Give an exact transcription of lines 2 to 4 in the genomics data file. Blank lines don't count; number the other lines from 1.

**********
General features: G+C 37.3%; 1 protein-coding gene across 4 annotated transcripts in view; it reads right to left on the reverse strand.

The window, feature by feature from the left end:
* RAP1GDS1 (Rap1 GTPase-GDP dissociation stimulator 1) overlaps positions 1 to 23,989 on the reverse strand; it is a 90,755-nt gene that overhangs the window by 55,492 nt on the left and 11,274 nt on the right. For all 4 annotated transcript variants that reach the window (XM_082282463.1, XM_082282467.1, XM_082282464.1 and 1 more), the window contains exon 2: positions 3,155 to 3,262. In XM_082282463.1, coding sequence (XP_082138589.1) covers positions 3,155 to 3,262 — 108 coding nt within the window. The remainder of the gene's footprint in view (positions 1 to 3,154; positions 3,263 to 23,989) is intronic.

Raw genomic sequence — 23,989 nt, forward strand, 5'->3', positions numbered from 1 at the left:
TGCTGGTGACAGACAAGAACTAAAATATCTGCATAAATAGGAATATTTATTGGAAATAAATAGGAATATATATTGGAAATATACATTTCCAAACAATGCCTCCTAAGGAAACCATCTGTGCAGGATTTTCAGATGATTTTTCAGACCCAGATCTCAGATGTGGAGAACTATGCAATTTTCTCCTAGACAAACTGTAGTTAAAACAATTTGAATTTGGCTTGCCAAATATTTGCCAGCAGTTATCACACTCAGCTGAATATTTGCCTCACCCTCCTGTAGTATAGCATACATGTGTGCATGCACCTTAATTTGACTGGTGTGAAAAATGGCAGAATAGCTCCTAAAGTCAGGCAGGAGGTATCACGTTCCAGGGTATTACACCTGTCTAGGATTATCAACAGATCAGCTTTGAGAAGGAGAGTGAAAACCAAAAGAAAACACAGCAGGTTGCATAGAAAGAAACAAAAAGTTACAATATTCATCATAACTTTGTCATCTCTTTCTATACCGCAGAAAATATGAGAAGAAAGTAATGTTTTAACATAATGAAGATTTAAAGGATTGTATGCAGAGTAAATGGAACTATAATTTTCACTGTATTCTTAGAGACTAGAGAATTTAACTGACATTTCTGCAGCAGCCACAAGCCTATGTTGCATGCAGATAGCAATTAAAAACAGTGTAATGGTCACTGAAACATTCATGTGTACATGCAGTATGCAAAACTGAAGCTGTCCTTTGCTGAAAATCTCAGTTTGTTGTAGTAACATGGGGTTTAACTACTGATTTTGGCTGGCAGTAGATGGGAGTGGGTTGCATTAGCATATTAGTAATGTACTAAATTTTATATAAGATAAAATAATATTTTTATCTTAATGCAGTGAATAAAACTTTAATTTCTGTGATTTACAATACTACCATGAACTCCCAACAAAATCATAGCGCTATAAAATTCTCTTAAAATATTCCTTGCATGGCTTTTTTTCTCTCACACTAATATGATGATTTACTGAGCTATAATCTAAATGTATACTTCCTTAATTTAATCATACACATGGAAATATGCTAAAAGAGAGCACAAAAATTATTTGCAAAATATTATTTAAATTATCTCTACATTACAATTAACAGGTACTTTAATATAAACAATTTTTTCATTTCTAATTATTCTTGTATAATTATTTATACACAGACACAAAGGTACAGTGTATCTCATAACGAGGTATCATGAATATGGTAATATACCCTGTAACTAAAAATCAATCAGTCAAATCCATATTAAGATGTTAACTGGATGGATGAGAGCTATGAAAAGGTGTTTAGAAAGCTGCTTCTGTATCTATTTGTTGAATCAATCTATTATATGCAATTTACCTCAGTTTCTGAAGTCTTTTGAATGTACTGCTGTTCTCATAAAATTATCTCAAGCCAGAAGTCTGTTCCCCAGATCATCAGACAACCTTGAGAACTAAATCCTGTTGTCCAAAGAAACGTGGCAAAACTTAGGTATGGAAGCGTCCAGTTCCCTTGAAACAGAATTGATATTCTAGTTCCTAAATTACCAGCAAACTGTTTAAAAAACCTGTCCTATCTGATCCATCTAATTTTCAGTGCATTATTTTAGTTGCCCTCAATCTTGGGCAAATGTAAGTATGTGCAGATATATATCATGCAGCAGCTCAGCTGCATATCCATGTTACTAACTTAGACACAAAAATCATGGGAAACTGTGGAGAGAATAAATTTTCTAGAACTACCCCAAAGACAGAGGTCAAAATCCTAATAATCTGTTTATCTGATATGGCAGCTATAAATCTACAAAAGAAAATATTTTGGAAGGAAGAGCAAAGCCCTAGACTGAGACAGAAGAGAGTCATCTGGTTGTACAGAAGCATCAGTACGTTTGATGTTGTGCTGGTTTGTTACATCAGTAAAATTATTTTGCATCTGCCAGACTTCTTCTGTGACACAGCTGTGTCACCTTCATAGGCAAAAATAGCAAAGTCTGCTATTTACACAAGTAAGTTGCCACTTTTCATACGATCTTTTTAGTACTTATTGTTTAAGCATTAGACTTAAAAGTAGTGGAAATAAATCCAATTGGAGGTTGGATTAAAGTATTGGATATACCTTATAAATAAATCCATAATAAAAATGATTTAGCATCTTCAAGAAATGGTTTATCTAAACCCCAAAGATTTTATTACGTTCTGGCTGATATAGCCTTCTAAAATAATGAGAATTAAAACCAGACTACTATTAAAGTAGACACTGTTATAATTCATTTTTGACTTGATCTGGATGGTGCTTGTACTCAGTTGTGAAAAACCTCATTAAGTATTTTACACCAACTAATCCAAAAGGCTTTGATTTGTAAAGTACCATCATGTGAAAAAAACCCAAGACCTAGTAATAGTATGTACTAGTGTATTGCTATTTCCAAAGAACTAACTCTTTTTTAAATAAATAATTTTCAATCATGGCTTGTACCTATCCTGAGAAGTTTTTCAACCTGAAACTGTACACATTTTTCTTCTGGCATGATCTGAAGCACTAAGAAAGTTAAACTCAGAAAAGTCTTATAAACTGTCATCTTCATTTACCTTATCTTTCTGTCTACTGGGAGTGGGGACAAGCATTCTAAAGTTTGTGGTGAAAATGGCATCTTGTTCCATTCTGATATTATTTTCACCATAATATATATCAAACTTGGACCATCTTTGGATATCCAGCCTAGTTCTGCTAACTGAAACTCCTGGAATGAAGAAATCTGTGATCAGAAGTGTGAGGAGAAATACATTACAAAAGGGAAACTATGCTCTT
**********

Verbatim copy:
The window, feature by feature from the left end:
* RAP1GDS1 (Rap1 GTPase-GDP dissociation stimulator 1) overlaps positions 1 to 23,989 on the reverse strand; it is a 90,755-nt gene that overhangs the window by 55,492 nt on the left and 11,274 nt on the right. For all 4 annotated transcript variants that reach the window (XM_082282463.1, XM_082282467.1, XM_082282464.1 and 1 more), the window contains exon 2: positions 3,155 to 3,262. In XM_082282463.1, coding sequence (XP_082138589.1) covers positions 3,155 to 3,262 — 108 coding nt within the window. The remainder of the gene's footprint in view (positions 1 to 3,154; positions 3,263 to 23,989) is intronic.

Raw genomic sequence — 23,989 nt, forward strand, 5'->3', positions numbered from 1 at the left: